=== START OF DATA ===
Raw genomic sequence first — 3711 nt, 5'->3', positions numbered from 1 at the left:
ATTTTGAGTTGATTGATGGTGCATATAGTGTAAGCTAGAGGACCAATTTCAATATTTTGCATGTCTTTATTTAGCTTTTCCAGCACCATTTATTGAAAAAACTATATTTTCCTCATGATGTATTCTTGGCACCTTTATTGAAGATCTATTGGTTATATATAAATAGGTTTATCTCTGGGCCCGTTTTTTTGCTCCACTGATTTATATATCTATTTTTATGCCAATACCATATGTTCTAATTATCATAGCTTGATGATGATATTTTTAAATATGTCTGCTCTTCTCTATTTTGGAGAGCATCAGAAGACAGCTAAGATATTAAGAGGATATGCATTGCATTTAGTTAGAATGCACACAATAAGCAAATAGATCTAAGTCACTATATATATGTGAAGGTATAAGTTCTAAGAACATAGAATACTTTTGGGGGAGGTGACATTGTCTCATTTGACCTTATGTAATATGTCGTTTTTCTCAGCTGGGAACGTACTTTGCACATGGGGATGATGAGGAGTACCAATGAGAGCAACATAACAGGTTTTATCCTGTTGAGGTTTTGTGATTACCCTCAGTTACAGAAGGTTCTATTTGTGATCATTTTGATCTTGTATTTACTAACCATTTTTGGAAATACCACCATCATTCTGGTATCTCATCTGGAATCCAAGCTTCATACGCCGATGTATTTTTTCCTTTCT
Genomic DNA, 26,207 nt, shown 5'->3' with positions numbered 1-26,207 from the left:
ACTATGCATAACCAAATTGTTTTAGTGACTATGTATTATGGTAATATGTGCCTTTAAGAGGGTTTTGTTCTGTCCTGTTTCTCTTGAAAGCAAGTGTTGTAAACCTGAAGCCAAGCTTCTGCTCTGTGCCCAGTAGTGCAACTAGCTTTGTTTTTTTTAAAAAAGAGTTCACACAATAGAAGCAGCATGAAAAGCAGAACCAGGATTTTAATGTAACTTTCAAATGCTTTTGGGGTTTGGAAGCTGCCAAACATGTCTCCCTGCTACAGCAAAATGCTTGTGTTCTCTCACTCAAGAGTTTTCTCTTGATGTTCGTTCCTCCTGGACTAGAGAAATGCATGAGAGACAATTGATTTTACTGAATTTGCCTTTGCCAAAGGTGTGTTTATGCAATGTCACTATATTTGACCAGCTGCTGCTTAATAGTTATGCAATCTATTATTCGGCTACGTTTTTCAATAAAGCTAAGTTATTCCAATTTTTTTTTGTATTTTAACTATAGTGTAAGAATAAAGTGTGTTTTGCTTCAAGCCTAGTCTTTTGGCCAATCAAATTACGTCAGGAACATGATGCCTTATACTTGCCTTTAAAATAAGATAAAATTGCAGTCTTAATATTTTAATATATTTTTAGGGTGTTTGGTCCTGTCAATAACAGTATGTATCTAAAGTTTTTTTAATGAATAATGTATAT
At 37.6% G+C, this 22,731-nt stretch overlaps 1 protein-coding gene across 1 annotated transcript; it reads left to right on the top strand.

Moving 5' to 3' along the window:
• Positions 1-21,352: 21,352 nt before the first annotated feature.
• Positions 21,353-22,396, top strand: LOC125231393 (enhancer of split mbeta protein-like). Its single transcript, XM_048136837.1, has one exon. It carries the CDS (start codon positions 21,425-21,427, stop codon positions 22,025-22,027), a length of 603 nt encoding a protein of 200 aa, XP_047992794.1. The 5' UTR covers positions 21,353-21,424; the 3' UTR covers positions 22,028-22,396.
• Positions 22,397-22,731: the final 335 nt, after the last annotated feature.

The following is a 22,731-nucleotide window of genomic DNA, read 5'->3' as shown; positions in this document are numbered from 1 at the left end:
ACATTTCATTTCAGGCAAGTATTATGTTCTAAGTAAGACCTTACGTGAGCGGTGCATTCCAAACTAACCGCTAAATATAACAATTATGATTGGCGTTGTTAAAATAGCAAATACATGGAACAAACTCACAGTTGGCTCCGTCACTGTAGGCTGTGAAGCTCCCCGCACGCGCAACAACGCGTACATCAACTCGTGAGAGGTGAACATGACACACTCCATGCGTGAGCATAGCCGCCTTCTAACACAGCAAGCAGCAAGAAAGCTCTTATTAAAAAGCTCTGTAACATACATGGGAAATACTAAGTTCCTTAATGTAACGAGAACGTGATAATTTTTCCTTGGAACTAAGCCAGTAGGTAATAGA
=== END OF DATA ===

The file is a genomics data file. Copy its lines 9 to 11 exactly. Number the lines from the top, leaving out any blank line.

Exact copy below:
• Positions 22,397-22,731: the final 335 nt, after the last annotated feature.

The following is a 22,731-nucleotide window of genomic DNA, read 5'->3' as shown; positions in this document are numbered from 1 at the left end:
ACATTTCATTTCAGGCAAGTATTATGTTCTAAGTAAGACCTTACGTGAGCGGTGCATTCCAAACTAACCGCTAAATATAACAATTATGATTGGCGTTGTTAAAATAGCAAATACATGGAACAAACTCACAGTTGGCTCCGTCACTGTAGGCTGTGAAGCTCCCCGCACGCGCAACAACGCGTACATCAACTCGTGAGAGGTGAACATGACACACTCCATGCGTGAGCATAGCCGCCTTCTAACACAGCAAGCAGCAAGAAAGCTCTTATTAAAAAGCTCTGTAACATACATGGGAAATACTAAGTTCCTTAATGTAACGAGAACGTGATAATTTTTCCTTGGAACTAAGCCAGTAGGTAATAGA